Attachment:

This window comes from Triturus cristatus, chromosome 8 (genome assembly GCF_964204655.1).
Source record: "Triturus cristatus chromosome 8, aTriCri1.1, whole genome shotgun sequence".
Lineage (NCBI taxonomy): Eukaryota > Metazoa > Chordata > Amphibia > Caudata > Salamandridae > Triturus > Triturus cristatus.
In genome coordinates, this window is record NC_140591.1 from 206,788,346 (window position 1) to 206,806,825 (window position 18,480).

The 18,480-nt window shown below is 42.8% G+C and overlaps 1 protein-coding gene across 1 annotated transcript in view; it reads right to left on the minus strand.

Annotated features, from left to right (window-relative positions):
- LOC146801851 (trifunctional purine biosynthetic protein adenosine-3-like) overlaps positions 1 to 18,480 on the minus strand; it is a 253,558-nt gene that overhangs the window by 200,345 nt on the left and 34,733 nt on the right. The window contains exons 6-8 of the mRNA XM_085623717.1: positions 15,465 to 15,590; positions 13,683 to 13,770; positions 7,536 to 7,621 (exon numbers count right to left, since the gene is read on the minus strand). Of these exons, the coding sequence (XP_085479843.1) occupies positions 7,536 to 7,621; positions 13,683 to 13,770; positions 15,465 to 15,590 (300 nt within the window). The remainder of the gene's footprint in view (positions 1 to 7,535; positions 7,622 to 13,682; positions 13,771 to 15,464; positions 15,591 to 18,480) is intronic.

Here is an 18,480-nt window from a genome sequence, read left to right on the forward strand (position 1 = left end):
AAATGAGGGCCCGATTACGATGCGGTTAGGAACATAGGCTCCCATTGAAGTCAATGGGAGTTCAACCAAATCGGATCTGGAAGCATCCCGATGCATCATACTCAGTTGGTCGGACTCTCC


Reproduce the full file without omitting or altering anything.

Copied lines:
This window comes from Triturus cristatus, chromosome 8 (genome assembly GCF_964204655.1).
Source record: "Triturus cristatus chromosome 8, aTriCri1.1, whole genome shotgun sequence".
Lineage (NCBI taxonomy): Eukaryota > Metazoa > Chordata > Amphibia > Caudata > Salamandridae > Triturus > Triturus cristatus.
In genome coordinates, this window is record NC_140591.1 from 206,788,346 (window position 1) to 206,806,825 (window position 18,480).

The 18,480-nt window shown below is 42.8% G+C and overlaps 1 protein-coding gene across 1 annotated transcript in view; it reads right to left on the minus strand.

Annotated features, from left to right (window-relative positions):
- LOC146801851 (trifunctional purine biosynthetic protein adenosine-3-like) overlaps positions 1 to 18,480 on the minus strand; it is a 253,558-nt gene that overhangs the window by 200,345 nt on the left and 34,733 nt on the right. The window contains exons 6-8 of the mRNA XM_085623717.1: positions 15,465 to 15,590; positions 13,683 to 13,770; positions 7,536 to 7,621 (exon numbers count right to left, since the gene is read on the minus strand). Of these exons, the coding sequence (XP_085479843.1) occupies positions 7,536 to 7,621; positions 13,683 to 13,770; positions 15,465 to 15,590 (300 nt within the window). The remainder of the gene's footprint in view (positions 1 to 7,535; positions 7,622 to 13,682; positions 13,771 to 15,464; positions 15,591 to 18,480) is intronic.

Here is an 18,480-nt window from a genome sequence, read left to right on the forward strand (position 1 = left end):
AAATGAGGGCCCGATTACGATGCGGTTAGGAACATAGGCTCCCATTGAAGTCAATGGGAGTTCAACCAAATCGGATCTGGAAGCATCCCGATGCATCATACTCAGTTGGTCGGACTCTCC